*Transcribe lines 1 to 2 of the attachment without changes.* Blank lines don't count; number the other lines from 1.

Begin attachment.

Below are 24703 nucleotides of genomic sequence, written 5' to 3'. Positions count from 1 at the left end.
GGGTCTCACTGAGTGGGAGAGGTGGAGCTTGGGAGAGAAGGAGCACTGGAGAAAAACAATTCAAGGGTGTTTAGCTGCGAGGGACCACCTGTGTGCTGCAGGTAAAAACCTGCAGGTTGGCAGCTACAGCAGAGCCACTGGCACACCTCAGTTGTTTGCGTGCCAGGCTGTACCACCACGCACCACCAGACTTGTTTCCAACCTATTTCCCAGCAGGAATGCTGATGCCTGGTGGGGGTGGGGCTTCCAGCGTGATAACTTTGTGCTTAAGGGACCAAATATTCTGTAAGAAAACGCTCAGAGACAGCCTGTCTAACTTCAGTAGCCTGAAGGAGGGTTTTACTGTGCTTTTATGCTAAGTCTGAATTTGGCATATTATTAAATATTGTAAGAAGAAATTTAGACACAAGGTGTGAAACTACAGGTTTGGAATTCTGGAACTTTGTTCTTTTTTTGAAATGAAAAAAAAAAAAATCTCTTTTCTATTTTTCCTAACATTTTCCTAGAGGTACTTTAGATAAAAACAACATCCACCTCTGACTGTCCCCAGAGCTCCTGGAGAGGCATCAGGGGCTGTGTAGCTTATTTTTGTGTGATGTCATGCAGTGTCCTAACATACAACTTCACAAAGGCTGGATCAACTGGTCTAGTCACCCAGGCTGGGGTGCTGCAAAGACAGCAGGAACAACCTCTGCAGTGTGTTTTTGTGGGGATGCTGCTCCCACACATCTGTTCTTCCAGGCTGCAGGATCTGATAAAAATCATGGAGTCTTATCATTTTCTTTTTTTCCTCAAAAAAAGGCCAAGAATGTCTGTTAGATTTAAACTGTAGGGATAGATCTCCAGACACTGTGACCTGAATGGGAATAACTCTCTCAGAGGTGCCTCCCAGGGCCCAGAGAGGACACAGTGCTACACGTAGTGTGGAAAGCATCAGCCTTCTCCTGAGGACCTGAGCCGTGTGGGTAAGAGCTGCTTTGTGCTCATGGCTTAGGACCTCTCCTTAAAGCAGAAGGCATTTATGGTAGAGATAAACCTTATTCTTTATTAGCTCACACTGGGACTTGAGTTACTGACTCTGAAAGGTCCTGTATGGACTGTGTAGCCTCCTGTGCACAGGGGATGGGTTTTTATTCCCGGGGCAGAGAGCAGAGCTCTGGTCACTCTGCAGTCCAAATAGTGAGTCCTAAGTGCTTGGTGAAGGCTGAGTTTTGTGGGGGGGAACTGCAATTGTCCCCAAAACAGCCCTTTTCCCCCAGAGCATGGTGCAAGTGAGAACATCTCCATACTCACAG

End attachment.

Below are 24703 nucleotides of genomic sequence, written 5' to 3'. Positions count from 1 at the left end.
GGGTCTCACTGAGTGGGAGAGGTGGAGCTTGGGAGAGAAGGAGCACTGGAGAAAAACAATTCAAGGGTGTTTAGCTGCGAGGGACCACCTGTGTGCTGCAGGTAAAAACCTGCAGGTTGGCAGCTACAGCAGAGCCACTGGCACACCTCAGTTGTTTGCGTGCCAGGCTGTACCACCACGCACCACCAGACTTGTTTCCAACCTATTTCCCAGCAGGAATGCTGATGCCTGGTGGGGGTGGGGCTTCCAGCGTGATAACTTTGTGCTTAAGGGACCAAATATTCTGTAAGAAAACGCTCAGAGACAGCCTGTCTAACTTCAGTAGCCTGAAGGAGGGTTTTACTGTGCTTTTATGCTAAGTCTGAATTTGGCATATTATTAAATATTGTAAGAAGAAATTTAGACACAAGGTGTGAAACTACAGGTTTGGAATTCTGGAACTTTGTTCTTTTTTTGAAATGAAAAAAAAAAAAATCTCTTTTCTATTTTTCCTAACATTTTCCTAGAGGTACTTTAGATAAAAACAACATCCACCTCTGACTGTCCCCAGAGCTCCTGGAGAGGCATCAGGGGCTGTGTAGCTTATTTTTGTGTGATGTCATGCAGTGTCCTAACATACAACTTCACAAAGGCTGGATCAACTGGTCTAGTCACCCAGGCTGGGGTGCTGCAAAGACAGCAGGAACAACCTCTGCAGTGTGTTTTTGTGGGGATGCTGCTCCCACACATCTGTTCTTCCAGGCTGCAGGATCTGATAAAAATCATGGAGTCTTATCATTTTCTTTTTTTCCTCAAAAAAAGGCCAAGAATGTCTGTTAGATTTAAACTGTAGGGATAGATCTCCAGACACTGTGACCTGAATGGGAATAACTCTCTCAGAGGTGCCTCCCAGGGCCCAGAGAGGACACAGTGCTACACGTAGTGTGGAAAGCATCAGCCTTCTCCTGAGGACCTGAGCCGTGTGGGTAAGAGCTGCTTTGTGCTCATGGCTTAGGACCTCTCCTTAAAGCAGAAGGCATTTATGGTAGAGATAAACCTTATTCTTTATTAGCTCACACTGGGACTTGAGTTACTGACTCTGAAAGGTCCTGTATGGACTGTGTAGCCTCCTGTGCACAGGGGATGGGTTTTTATTCCCGGGGCAGAGAGCAGAGCTCTGGTCACTCTGCAGTCCAAATAGTGAGTCCTAAGTGCTTGGTGAAGGCTGAGTTTTGTGGGGGGGAACTGCAATTGTCCCCAAAACAGCCCTTTTCCCCCAGAGCATGGTGCAAGTGAGAACATCTCCATACTCACAG